Hockey Manitoba gets approval for on-ice drills, tryouts in fall — but no games planned yet

By | August 13, 2020

Manitoba’s largest sports organization has cleared another hurdle on its way to putting on a hockey season in the midst of a pandemic — but actual game play remains off the table.

The province approved the next phase of Hockey Manitoba’s Return to Play plan on Wednesday, officially allowing on-ice drills, clinics and tryouts when the plan takes effect on Sept. 1.

It’s the second stage of the hockey organization’s three-phase plan for the upcoming hockey season. The first phase included on-ice, non-contact skill development and online meetings and clinics.

“We can’t take our foot off the brake right now,” said Peter Woods, executive director of Hockey Manitoba. The organization promotes and develops hockey in the province, and registers roughly 30,000 members per year.

“It’s been difficult. We’re moving forward, as are other sports within our province,” Woods said. “Everyone, I think, recognizes the value and importance of sport, that it plays in the lives of so many Manitobans.”

Under Phase 2, players will be required to observe two metres of physical distance except for brief contact, including while on the ice, and spectators will be allowed up to 50 per cent of the site’s capacity.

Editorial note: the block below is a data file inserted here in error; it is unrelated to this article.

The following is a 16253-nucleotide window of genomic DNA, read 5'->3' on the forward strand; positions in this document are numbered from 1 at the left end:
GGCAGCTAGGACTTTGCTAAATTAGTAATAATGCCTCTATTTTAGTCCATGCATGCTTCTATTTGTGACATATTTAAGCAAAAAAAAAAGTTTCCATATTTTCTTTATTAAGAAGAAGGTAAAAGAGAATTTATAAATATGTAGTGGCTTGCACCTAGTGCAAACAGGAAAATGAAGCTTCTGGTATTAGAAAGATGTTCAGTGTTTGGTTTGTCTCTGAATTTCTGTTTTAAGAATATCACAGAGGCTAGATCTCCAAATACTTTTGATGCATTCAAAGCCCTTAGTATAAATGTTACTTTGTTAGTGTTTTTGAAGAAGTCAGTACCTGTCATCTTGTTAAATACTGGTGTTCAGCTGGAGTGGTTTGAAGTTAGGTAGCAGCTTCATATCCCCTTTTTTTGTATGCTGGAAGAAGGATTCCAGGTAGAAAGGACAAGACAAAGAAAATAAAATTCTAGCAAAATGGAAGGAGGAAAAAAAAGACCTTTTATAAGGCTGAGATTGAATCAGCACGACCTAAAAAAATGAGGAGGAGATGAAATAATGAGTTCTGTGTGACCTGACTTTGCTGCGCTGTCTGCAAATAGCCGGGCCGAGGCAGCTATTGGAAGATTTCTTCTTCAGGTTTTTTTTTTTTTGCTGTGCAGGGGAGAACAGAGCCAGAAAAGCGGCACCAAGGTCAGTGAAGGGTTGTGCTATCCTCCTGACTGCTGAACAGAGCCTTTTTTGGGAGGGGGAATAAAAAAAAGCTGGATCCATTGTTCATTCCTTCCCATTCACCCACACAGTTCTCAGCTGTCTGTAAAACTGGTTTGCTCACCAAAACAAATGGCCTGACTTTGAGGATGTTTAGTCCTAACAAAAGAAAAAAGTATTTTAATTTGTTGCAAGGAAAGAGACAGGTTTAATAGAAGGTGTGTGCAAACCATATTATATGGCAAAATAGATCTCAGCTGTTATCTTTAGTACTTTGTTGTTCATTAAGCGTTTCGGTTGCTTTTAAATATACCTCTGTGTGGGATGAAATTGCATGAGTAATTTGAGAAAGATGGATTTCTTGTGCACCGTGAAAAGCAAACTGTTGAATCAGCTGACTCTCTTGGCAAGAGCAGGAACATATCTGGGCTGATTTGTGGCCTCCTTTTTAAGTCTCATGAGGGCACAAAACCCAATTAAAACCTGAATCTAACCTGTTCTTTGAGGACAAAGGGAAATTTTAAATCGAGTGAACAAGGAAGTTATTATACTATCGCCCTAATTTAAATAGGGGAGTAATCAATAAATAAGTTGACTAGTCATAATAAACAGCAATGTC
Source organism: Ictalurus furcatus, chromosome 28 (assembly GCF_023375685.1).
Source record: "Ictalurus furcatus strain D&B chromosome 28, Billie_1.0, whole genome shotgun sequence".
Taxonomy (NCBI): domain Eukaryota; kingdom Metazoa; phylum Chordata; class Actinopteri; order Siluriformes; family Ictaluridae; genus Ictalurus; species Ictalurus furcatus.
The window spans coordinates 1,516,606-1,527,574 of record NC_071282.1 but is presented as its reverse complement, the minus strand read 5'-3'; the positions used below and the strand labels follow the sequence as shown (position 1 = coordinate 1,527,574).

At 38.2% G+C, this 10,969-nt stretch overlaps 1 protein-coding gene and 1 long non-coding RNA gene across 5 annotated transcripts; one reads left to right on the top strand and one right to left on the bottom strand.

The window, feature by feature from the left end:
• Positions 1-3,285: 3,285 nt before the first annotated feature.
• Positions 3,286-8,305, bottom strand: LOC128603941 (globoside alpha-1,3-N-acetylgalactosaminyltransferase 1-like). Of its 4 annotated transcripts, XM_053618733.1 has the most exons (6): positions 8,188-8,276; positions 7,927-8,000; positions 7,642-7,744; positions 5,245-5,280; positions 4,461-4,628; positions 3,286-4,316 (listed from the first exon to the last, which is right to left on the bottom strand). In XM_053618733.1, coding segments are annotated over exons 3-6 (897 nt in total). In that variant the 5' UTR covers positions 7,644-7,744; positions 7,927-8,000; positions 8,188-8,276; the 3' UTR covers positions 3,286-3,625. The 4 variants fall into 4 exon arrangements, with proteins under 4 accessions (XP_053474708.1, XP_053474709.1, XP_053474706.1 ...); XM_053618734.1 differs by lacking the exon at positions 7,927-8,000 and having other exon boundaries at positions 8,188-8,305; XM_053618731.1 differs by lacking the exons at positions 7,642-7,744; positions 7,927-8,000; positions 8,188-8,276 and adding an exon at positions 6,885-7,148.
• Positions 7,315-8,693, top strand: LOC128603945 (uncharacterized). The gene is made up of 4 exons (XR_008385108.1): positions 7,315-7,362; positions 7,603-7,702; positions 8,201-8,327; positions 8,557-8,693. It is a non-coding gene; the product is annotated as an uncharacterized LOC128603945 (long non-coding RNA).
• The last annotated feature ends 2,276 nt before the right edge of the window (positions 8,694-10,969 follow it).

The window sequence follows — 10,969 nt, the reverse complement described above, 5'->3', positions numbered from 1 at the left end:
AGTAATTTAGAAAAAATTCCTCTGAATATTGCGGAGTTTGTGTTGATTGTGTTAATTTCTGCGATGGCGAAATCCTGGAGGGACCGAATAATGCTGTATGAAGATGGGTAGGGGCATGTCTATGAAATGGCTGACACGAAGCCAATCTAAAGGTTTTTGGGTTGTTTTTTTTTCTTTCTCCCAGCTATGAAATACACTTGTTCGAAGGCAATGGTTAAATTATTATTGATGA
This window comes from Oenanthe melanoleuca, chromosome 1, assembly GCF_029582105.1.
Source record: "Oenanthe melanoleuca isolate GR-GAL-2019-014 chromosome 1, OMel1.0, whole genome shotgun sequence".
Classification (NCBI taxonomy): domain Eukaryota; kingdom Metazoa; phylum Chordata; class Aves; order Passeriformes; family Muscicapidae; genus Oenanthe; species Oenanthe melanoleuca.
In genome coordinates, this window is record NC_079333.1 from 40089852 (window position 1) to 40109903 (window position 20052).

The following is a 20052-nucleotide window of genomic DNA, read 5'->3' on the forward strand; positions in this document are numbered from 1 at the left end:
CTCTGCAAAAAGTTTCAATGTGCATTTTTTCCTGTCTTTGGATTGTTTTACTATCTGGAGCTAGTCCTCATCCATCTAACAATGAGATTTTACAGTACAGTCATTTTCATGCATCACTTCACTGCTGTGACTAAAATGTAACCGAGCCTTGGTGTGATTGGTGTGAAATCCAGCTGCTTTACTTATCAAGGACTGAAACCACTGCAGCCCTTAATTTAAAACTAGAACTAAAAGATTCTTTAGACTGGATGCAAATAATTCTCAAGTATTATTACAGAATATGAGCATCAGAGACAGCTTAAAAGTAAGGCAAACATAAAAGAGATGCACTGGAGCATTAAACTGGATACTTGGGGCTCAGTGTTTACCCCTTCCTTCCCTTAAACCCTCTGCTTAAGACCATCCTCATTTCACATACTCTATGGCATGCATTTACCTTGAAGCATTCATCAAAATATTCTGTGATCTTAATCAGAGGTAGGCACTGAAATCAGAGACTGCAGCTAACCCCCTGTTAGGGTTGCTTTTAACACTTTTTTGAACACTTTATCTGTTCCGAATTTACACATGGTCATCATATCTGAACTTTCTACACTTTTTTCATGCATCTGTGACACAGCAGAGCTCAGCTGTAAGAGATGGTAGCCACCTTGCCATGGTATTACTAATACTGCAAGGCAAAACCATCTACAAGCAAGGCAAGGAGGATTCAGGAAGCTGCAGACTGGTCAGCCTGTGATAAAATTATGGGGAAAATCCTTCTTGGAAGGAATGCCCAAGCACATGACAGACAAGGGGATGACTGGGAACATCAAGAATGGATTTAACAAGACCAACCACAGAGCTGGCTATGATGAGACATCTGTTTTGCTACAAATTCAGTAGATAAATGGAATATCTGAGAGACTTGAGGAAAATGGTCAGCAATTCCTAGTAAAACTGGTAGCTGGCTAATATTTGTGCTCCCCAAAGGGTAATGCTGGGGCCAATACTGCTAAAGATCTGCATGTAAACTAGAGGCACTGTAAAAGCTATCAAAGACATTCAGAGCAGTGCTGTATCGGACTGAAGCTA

However, actual games, practices and travel aren’t set to take place until Phase 3, which has yet to be approved.

Figuring out the new system might be challenging, Woods said, but he’s hopeful the teams will make it work.

“There’ll be a great deal of focus on skills for the early part of the season,” he said. “Hopefully, you know, as you move further and the virus to subsides a little bit … we can make sure that we return to a safe and healthy environment for the start of the season.”

Precautions in place

Hockey Manitoba cancelled all sanctioned games and events of its last season in March, in light of the COVID-19 pandemic.

Any hockey camps, rec leagues or tournaments that have taken place in the province since that time aren’t sanctioned by the organization.

Under the second phase of the plan, coaches are encouraged to run drills that allow for distancing and to avoid those that have players standing in line or groups for long periods of time, as well as minimize “chalk talk” sessions where players would congregate.

Players should stagger their entrances to the ice rink from the dressing room and benches must be limited to 10 people, including any coaches or staff, the return to play document says.

Water bottles should be filled at home, the document says, and can’t be shared. Players are urged to show up to rinks already dressed to play, except for their gloves, skates and helmet.

Players who test positive for COVID-19 need to be cleared by a doctor or public health official before coming back to play after their self-isolation period. The player will need to bring a note from whoever clears them.

“I think we’re all looking forward to it. We certainly remain cautious,” Woods said of the upcoming season.

“The numbers in the province have gone up for the last few weeks, but I think it’s important that everyone needs to trust in the direction and the leadership that we’re going on, and we need compliance by everyone that’s involved in the sport.”

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